Does Christine O’Donnell understand that the First Amendment prohibits federal establishment of religion?
Yesterday she challenged her Democratic opponent, Chris Coons, on this question during a debate. Media reports on the exchange depicted her as ignorant. In response, conservative writers and pundits—Rush Limbaugh, Ramesh Ponnuru, and bloggers at National Review, the American Spectator, First Things, Right Wing News, and other sites—have come to her defense. They claim O’Donnell was disputing not the Constitution but liberal interpretations of it. In Limbaugh’s words:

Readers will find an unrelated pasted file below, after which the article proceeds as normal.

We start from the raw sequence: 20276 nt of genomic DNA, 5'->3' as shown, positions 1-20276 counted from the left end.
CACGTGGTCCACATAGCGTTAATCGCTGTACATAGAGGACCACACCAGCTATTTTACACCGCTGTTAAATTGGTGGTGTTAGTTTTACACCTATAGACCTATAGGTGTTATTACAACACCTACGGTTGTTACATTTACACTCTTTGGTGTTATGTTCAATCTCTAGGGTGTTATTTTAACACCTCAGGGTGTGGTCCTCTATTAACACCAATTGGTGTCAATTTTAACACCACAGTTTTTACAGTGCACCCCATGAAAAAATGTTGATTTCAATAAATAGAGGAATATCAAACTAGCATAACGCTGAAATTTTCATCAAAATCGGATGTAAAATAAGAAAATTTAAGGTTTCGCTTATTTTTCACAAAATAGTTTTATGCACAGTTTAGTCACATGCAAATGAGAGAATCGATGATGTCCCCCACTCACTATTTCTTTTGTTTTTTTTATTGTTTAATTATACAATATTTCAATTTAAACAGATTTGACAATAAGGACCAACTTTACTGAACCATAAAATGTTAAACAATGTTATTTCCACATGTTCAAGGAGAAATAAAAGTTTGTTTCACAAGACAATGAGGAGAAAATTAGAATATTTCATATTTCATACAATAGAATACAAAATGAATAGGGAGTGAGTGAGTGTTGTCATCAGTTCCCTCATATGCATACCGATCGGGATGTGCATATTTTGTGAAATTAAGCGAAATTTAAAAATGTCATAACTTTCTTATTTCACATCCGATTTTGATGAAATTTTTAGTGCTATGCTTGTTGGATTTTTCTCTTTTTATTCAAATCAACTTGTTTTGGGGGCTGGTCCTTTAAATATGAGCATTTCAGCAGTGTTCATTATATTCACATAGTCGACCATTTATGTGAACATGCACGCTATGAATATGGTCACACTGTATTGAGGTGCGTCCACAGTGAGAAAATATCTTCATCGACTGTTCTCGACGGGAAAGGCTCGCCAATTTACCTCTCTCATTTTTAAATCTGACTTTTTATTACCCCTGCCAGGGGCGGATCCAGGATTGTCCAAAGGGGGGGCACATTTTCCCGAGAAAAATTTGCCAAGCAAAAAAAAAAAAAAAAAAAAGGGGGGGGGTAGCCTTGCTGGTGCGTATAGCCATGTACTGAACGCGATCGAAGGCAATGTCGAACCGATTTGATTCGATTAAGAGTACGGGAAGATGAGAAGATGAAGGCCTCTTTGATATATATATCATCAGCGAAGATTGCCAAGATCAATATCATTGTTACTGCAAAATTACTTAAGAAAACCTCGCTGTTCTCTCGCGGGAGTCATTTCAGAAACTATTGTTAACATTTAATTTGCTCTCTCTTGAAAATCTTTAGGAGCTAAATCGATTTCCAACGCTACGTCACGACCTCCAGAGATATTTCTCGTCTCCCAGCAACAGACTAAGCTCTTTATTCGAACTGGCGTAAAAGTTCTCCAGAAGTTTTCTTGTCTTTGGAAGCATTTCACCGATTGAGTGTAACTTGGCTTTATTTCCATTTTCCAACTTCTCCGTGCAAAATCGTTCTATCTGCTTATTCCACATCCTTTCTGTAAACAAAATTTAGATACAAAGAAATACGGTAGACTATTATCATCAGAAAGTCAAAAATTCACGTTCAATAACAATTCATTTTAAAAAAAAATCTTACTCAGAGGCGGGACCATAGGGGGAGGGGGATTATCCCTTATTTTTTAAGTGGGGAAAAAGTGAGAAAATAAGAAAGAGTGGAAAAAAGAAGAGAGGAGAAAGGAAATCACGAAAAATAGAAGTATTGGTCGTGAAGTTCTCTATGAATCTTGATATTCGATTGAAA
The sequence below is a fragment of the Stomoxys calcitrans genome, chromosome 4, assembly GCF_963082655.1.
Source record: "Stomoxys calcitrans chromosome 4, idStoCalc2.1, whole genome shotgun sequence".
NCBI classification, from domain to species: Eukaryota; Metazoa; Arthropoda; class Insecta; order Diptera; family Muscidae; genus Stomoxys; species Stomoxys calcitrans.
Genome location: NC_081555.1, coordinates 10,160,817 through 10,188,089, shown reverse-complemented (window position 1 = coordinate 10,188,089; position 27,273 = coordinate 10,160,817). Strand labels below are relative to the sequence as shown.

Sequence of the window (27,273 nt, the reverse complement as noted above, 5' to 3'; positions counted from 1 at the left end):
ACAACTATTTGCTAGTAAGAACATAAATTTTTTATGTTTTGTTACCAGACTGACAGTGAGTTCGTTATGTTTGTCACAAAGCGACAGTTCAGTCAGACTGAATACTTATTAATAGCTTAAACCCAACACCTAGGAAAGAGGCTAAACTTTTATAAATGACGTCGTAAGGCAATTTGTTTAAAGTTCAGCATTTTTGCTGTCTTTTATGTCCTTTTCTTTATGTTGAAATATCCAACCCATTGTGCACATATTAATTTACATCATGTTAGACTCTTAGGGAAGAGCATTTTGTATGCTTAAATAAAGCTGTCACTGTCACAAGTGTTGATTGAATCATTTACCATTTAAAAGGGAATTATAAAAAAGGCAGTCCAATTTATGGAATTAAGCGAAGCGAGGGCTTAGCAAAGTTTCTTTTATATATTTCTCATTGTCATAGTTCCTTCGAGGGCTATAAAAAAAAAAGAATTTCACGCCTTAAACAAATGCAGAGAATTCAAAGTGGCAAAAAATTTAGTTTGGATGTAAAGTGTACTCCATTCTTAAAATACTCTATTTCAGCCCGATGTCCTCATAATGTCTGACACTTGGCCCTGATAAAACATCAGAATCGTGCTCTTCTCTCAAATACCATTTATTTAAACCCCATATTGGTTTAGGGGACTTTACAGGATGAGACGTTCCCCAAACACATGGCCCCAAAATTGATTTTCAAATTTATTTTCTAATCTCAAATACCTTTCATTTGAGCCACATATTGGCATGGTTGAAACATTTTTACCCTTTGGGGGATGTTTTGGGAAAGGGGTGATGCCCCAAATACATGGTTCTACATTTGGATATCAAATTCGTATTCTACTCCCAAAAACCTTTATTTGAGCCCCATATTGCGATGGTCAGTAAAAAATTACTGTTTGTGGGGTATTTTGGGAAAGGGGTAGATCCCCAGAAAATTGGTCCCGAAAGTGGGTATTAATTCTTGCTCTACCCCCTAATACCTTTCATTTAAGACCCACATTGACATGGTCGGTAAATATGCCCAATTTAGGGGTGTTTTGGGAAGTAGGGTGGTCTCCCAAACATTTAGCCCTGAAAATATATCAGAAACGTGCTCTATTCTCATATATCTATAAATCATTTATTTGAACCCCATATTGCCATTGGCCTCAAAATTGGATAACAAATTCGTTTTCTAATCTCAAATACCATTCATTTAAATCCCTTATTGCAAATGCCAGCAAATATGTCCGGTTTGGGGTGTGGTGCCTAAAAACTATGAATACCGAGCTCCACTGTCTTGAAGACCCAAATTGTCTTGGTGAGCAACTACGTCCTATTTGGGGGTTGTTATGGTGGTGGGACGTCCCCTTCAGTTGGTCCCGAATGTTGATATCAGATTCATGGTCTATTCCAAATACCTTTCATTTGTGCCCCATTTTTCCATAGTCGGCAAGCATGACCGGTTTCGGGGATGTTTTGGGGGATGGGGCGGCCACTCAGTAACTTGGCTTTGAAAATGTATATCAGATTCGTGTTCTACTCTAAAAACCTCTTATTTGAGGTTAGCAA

There was a story that was written in such a way to make the reader believe that Christine O’Donnell did not know that the First Amendment prohibited the government from establishing a religion. … That’s not what she was expressing incredulity over. She was incredulous that somebody was saying that the Constitution said there must be separation between church and state. Those words are not in the Constitution.
It’s true that the phrase “separation of church and state” isn’t in the Constitution. It’s also true that this was O’Donnell’s main point. But Limbaugh and her other defenders can’t hide what she revealed along the way. O’Donnell did express incredulity that the First Amendment prohibits government establishment of religion. It’s right there on the tape.